One Bank’s Warning As Credit Cracks: ‘The Black Swan Is A Liquidity Crisis’

One Bank’s Warning As Credit Cracks: ‘The Black Swan Is A Liquidity Crisis’

"[We have] reviewed [our] pandemic planning procedures and are prepared to respond appropriately if and when the situation progresses", the Cboe said Friday, adding that, if necessary, it will close the Chicago pits and operate the options exchange in “electronic only trading mode". “Cboe is prepared to facilitate the normal operation of all trading platforms by staff working from remote locations, including from home, if warranted”, a statement reads. It was the latest sign that financi
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5 thoughts on “One Bank’s Warning As Credit Cracks: ‘The Black Swan Is A Liquidity Crisis’

  1. During the Rosh Hashannah week, it is said that on Rosh Hashanna (new year) the fate of the next year is written, by Yom Kippur it is sealed. The flattening yield curve was the new year- widening credit spreads wtih an exogenous shock to the economy (virus) seal your fate. As sure as day follows night we are in for an economic slowdown. If not properly dealt with it will be a major long lasting one. I am not reassured so far by either the Trump Administration or the FOMC.

    For a very long time I have watched and waited for bank loan mutual funds and ETFs to blow up. I thought it was almost a given. Why? My understanding is that bank loans are a bit illiquid and take 2-4 weeks to settle once traded. That is in a regular normally functioning market. I was stunned when I saw Jeff Gundlach recommend them on a Barron’s panel a year or two ago. The only way I would touch this asset in a pooled vehicle that would either be in a closed end fund or interval fund structure- where there was a decent liquidity match for the asset. I am actually not as concerned about high yield ETFs because the ETF structure by definition forces the ETF to buy the bigger deals which have more liquidity- in fact the structure forces the manager to be more cautious and conservative; and the ETF structure also allows a couple of routes to tap liquidity. I would avoid mutual funds for high yield on the other hand- Third Avenue fund was a prima facie case and it has already happened. Liquidity if not addressed often migrates to solvency or credit issues. Although I am cautious about municipal bond high yield ETFs, if you drill down and look at them, they have a sleeve of investment grade investments. I do not think their risk of a blow up is excessive. And for the same reason as taxable high yield ETFs their structure forces the manager to focus on the larger issues which is a plus. Not so sure about high yield municipal bond mutual funds.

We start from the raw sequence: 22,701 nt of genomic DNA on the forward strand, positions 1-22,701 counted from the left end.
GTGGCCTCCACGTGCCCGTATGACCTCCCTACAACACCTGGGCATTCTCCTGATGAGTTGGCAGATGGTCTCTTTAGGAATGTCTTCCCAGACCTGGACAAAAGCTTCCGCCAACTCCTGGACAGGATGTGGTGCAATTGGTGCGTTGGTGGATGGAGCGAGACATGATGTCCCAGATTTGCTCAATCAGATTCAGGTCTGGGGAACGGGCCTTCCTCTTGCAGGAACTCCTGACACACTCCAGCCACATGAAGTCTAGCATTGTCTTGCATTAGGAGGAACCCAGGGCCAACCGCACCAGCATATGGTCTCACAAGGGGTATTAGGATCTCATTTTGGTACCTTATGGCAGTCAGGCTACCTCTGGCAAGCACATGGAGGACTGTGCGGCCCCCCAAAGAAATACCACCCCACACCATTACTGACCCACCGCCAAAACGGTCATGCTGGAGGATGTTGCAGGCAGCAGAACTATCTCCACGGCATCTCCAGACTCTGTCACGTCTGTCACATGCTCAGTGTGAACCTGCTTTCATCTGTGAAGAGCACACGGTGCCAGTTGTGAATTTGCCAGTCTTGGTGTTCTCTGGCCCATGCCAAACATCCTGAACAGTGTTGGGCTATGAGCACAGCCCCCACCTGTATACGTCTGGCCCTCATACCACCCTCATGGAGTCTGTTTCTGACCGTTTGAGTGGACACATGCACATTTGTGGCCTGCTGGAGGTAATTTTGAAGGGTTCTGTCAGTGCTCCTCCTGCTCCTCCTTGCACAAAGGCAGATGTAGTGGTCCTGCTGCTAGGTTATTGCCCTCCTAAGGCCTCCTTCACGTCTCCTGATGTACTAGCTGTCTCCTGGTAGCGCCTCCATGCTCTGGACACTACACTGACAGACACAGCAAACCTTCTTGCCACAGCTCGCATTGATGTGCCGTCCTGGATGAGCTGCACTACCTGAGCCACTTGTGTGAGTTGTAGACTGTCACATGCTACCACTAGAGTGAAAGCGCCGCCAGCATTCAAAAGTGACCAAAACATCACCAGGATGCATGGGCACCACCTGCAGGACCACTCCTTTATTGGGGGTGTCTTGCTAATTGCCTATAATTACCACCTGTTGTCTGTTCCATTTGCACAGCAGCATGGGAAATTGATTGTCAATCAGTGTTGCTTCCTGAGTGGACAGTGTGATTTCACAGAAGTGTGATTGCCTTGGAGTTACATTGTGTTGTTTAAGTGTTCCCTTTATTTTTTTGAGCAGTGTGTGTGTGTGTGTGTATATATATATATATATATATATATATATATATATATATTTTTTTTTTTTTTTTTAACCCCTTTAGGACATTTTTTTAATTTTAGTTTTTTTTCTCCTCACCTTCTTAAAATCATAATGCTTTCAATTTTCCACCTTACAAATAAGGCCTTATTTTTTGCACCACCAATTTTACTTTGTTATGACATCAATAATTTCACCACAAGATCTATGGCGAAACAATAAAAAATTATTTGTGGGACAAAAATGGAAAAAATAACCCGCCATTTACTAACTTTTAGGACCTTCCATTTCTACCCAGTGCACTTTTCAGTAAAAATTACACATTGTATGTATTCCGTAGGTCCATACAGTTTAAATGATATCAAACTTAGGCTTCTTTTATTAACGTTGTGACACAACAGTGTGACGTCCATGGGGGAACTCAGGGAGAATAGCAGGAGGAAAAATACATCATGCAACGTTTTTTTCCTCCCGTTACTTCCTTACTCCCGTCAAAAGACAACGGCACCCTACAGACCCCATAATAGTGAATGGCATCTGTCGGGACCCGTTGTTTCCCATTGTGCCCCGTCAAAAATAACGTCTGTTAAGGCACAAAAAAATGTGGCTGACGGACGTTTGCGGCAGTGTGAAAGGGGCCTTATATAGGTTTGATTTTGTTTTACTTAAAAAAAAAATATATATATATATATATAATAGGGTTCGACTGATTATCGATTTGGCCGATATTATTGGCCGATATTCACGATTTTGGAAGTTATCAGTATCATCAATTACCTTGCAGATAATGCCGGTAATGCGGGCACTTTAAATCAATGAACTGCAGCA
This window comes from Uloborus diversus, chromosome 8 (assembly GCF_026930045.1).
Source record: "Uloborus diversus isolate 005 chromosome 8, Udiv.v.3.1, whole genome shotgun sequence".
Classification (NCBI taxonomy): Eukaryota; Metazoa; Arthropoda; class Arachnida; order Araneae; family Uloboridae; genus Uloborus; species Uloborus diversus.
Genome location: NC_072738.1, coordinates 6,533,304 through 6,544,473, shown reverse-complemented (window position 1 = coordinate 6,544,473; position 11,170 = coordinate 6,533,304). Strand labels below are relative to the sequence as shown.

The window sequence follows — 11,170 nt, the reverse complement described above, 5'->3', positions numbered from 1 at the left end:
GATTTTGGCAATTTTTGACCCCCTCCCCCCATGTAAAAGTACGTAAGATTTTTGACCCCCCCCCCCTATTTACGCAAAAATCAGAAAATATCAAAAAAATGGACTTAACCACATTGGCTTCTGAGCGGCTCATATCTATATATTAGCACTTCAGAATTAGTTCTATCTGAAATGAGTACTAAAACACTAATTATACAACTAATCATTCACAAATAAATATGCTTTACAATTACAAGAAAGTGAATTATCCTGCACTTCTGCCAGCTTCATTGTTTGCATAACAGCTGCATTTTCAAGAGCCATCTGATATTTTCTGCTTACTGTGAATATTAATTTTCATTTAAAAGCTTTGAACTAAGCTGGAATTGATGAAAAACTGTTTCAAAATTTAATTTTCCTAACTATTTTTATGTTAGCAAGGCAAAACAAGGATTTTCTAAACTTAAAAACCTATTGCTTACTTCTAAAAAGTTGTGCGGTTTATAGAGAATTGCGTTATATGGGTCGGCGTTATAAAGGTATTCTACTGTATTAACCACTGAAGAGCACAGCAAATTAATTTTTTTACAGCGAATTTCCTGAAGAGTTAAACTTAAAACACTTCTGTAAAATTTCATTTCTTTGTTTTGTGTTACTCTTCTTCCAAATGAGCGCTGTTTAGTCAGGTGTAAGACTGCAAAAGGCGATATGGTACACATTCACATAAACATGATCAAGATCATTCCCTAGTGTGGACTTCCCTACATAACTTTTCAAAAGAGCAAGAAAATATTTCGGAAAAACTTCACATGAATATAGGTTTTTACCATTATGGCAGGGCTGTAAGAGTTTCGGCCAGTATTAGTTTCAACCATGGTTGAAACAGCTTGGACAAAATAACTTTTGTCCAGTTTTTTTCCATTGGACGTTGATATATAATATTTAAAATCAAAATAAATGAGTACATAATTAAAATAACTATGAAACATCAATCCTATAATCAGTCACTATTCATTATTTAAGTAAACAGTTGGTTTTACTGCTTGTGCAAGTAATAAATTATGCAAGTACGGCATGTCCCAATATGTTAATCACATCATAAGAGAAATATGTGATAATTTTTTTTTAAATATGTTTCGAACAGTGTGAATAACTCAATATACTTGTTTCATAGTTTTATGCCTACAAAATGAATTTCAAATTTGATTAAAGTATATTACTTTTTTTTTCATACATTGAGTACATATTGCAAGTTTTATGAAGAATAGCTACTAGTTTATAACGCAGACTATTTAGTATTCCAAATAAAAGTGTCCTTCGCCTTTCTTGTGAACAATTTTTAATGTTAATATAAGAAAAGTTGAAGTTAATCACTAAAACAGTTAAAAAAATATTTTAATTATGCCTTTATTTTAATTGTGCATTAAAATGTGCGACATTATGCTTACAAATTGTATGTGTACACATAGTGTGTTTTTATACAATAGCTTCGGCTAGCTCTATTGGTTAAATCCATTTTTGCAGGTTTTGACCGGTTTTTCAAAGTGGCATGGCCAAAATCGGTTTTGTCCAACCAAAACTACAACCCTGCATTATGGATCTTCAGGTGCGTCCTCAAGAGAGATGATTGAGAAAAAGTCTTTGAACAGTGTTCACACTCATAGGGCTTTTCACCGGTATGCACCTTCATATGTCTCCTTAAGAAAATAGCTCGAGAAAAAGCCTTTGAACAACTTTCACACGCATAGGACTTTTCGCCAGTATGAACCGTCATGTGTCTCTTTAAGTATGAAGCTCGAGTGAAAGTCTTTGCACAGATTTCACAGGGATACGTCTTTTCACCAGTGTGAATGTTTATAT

I am a professional investor with long years in the bond market and have studied these issues for some time. I could be wrong of course but I have a solid basis for making these comments. Caveat Emptor.

    1. Appreciate the thoughtful comment. What you’re describing is analogous (to my ears) to CDOs (or CDOs squared) where the risk of the underling asset is mitigated by bundling it into a larger structure of similarly risky assets, Genius.

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